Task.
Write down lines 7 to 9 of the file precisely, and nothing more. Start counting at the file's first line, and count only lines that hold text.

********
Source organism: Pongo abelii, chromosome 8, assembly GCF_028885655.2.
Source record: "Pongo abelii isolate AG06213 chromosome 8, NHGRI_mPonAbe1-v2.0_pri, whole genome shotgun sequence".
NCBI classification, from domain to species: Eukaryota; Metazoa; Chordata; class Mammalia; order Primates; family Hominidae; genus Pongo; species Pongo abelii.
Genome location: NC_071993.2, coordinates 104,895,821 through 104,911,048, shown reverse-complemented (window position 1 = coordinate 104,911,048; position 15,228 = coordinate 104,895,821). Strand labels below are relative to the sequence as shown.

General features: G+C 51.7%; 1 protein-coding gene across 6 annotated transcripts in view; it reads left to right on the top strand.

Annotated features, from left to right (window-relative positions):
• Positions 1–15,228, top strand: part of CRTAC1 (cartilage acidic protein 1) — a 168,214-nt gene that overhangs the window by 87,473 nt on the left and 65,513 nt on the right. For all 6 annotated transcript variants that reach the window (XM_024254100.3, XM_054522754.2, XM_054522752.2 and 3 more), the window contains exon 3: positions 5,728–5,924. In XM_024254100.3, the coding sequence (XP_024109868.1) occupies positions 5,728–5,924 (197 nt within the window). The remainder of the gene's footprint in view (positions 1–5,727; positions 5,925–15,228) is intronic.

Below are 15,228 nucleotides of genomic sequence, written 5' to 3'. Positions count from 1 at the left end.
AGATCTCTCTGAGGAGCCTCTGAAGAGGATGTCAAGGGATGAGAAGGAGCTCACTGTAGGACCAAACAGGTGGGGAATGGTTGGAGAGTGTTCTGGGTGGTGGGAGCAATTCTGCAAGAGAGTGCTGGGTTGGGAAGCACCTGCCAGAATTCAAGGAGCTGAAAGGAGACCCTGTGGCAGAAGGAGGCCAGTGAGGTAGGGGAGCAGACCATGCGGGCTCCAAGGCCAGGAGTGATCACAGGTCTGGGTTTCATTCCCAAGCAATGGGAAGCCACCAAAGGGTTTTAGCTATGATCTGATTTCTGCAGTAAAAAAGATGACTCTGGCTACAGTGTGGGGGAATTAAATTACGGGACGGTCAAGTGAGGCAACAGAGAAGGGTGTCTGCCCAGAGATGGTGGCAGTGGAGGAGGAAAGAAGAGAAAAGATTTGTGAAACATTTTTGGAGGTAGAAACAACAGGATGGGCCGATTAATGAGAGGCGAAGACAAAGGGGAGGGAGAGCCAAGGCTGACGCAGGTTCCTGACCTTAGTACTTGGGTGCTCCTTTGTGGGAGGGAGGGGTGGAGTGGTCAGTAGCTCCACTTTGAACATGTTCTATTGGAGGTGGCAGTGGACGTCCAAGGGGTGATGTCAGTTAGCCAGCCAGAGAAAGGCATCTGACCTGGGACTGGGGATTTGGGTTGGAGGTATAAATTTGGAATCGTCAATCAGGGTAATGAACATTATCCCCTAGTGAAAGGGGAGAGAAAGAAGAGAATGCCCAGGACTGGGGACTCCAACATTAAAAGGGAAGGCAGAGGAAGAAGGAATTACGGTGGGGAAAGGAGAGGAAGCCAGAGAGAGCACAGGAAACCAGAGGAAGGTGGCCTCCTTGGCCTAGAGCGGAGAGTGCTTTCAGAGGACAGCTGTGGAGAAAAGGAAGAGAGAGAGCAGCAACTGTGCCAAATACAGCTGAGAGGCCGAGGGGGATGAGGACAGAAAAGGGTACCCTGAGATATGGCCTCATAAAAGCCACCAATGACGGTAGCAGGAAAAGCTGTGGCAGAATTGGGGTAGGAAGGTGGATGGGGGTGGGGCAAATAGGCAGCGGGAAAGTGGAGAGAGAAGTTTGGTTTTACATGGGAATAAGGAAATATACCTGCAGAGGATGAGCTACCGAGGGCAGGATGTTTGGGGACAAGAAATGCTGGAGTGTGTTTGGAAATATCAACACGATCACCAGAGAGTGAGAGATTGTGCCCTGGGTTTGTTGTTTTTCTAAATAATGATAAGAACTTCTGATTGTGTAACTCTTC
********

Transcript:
• Positions 1–15,228, top strand: part of CRTAC1 (cartilage acidic protein 1) — a 168,214-nt gene that overhangs the window by 87,473 nt on the left and 65,513 nt on the right. For all 6 annotated transcript variants that reach the window (XM_024254100.3, XM_054522754.2, XM_054522752.2 and 3 more), the window contains exon 3: positions 5,728–5,924. In XM_024254100.3, the coding sequence (XP_024109868.1) occupies positions 5,728–5,924 (197 nt within the window). The remainder of the gene's footprint in view (positions 1–5,727; positions 5,925–15,228) is intronic.

Below are 15,228 nucleotides of genomic sequence, written 5' to 3'. Positions count from 1 at the left end.
AGATCTCTCTGAGGAGCCTCTGAAGAGGATGTCAAGGGATGAGAAGGAGCTCACTGTAGGACCAAACAGGTGGGGAATGGTTGGAGAGTGTTCTGGGTGGTGGGAGCAATTCTGCAAGAGAGTGCTGGGTTGGGAAGCACCTGCCAGAATTCAAGGAGCTGAAAGGAGACCCTGTGGCAGAAGGAGGCCAGTGAGGTAGGGGAGCAGACCATGCGGGCTCCAAGGCCAGGAGTGATCACAGGTCTGGGTTTCATTCCCAAGCAATGGGAAGCCACCAAAGGGTTTTAGCTATGATCTGATTTCTGCAGTAAAAAAGATGACTCTGGCTACAGTGTGGGGGAATTAAATTACGGGACGGTCAAGTGAGGCAACAGAGAAGGGTGTCTGCCCAGAGATGGTGGCAGTGGAGGAGGAAAGAAGAGAAAAGATTTGTGAAACATTTTTGGAGGTAGAAACAACAGGATGGGCCGATTAATGAGAGGCGAAGACAAAGGGGAGGGAGAGCCAAGGCTGACGCAGGTTCCTGACCTTAGTACTTGGGTGCTCCTTTGTGGGAGGGAGGGGTGGAGTGGTCAGTAGCTCCACTTTGAACATGTTCTATTGGAGGTGGCAGTGGACGTCCAAGGGGTGATGTCAGTTAGCCAGCCAGAGAAAGGCATCTGACCTGGGACTGGGGATTTGGGTTGGAGGTATAAATTTGGAATCGTCAATCAGGGTAATGAACATTATCCCCTAGTGAAAGGGGAGAGAAAGAAGAGAATGCCCAGGACTGGGGACTCCAACATTAAAAGGGAAGGCAGAGGAAGAAGGAATTACGGTGGGGAAAGGAGAGGAAGCCAGAGAGAGCACAGGAAACCAGAGGAAGGTGGCCTCCTTGGCCTAGAGCGGAGAGTGCTTTCAGAGGACAGCTGTGGAGAAAAGGAAGAGAGAGAGCAGCAACTGTGCCAAATACAGCTGAGAGGCCGAGGGGGATGAGGACAGAAAAGGGTACCCTGAGATATGGCCTCATAAAAGCCACCAATGACGGTAGCAGGAAAAGCTGTGGCAGAATTGGGGTAGGAAGGTGGATGGGGGTGGGGCAAATAGGCAGCGGGAAAGTGGAGAGAGAAGTTTGGTTTTACATGGGAATAAGGAAATATACCTGCAGAGGATGAGCTACCGAGGGCAGGATGTTTGGGGACAAGAAATGCTGGAGTGTGTTTGGAAATATCAACACGATCACCAGAGAGTGAGAGATTGTGCCCTGGGTTTGTTGTTTTTCTAAATAATGATAAGAACTTCTGATTGTGTAACTCTTC